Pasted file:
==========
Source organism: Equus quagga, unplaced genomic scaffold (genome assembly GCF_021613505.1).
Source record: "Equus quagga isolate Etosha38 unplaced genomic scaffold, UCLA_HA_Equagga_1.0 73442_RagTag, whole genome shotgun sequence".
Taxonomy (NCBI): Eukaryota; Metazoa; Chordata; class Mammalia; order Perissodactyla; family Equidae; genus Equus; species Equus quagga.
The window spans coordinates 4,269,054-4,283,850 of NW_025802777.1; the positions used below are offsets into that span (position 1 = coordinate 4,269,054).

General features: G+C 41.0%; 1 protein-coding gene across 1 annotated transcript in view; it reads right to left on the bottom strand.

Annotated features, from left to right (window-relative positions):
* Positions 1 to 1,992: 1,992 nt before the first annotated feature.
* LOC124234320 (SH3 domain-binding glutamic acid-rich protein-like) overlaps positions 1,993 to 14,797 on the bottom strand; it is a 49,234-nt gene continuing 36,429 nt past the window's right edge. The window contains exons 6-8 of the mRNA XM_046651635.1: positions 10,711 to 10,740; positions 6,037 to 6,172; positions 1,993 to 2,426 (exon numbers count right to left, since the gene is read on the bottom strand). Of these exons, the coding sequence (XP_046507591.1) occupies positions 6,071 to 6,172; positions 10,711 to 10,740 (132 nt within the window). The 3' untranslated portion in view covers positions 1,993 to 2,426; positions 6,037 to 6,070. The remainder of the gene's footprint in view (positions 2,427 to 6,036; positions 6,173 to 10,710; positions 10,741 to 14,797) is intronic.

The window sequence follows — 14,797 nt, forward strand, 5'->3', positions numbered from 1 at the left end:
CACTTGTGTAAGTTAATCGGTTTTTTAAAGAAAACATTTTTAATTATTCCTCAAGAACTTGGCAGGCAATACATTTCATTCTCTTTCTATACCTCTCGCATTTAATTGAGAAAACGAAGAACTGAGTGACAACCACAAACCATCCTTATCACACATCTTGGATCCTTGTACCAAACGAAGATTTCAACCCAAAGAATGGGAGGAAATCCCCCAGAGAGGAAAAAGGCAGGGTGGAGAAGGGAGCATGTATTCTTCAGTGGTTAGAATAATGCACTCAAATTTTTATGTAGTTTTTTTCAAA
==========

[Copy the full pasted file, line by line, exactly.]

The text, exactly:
Source organism: Equus quagga, unplaced genomic scaffold (genome assembly GCF_021613505.1).
Source record: "Equus quagga isolate Etosha38 unplaced genomic scaffold, UCLA_HA_Equagga_1.0 73442_RagTag, whole genome shotgun sequence".
Taxonomy (NCBI): Eukaryota; Metazoa; Chordata; class Mammalia; order Perissodactyla; family Equidae; genus Equus; species Equus quagga.
The window spans coordinates 4,269,054-4,283,850 of NW_025802777.1; the positions used below are offsets into that span (position 1 = coordinate 4,269,054).

General features: G+C 41.0%; 1 protein-coding gene across 1 annotated transcript in view; it reads right to left on the bottom strand.

Annotated features, from left to right (window-relative positions):
* Positions 1 to 1,992: 1,992 nt before the first annotated feature.
* LOC124234320 (SH3 domain-binding glutamic acid-rich protein-like) overlaps positions 1,993 to 14,797 on the bottom strand; it is a 49,234-nt gene continuing 36,429 nt past the window's right edge. The window contains exons 6-8 of the mRNA XM_046651635.1: positions 10,711 to 10,740; positions 6,037 to 6,172; positions 1,993 to 2,426 (exon numbers count right to left, since the gene is read on the bottom strand). Of these exons, the coding sequence (XP_046507591.1) occupies positions 6,071 to 6,172; positions 10,711 to 10,740 (132 nt within the window). The 3' untranslated portion in view covers positions 1,993 to 2,426; positions 6,037 to 6,070. The remainder of the gene's footprint in view (positions 2,427 to 6,036; positions 6,173 to 10,710; positions 10,741 to 14,797) is intronic.

The window sequence follows — 14,797 nt, forward strand, 5'->3', positions numbered from 1 at the left end:
CACTTGTGTAAGTTAATCGGTTTTTTAAAGAAAACATTTTTAATTATTCCTCAAGAACTTGGCAGGCAATACATTTCATTCTCTTTCTATACCTCTCGCATTTAATTGAGAAAACGAAGAACTGAGTGACAACCACAAACCATCCTTATCACACATCTTGGATCCTTGTACCAAACGAAGATTTCAACCCAAAGAATGGGAGGAAATCCCCCAGAGAGGAAAAAGGCAGGGTGGAGAAGGGAGCATGTATTCTTCAGTGGTTAGAATAATGCACTCAAATTTTTATGTAGTTTTTTTCAAA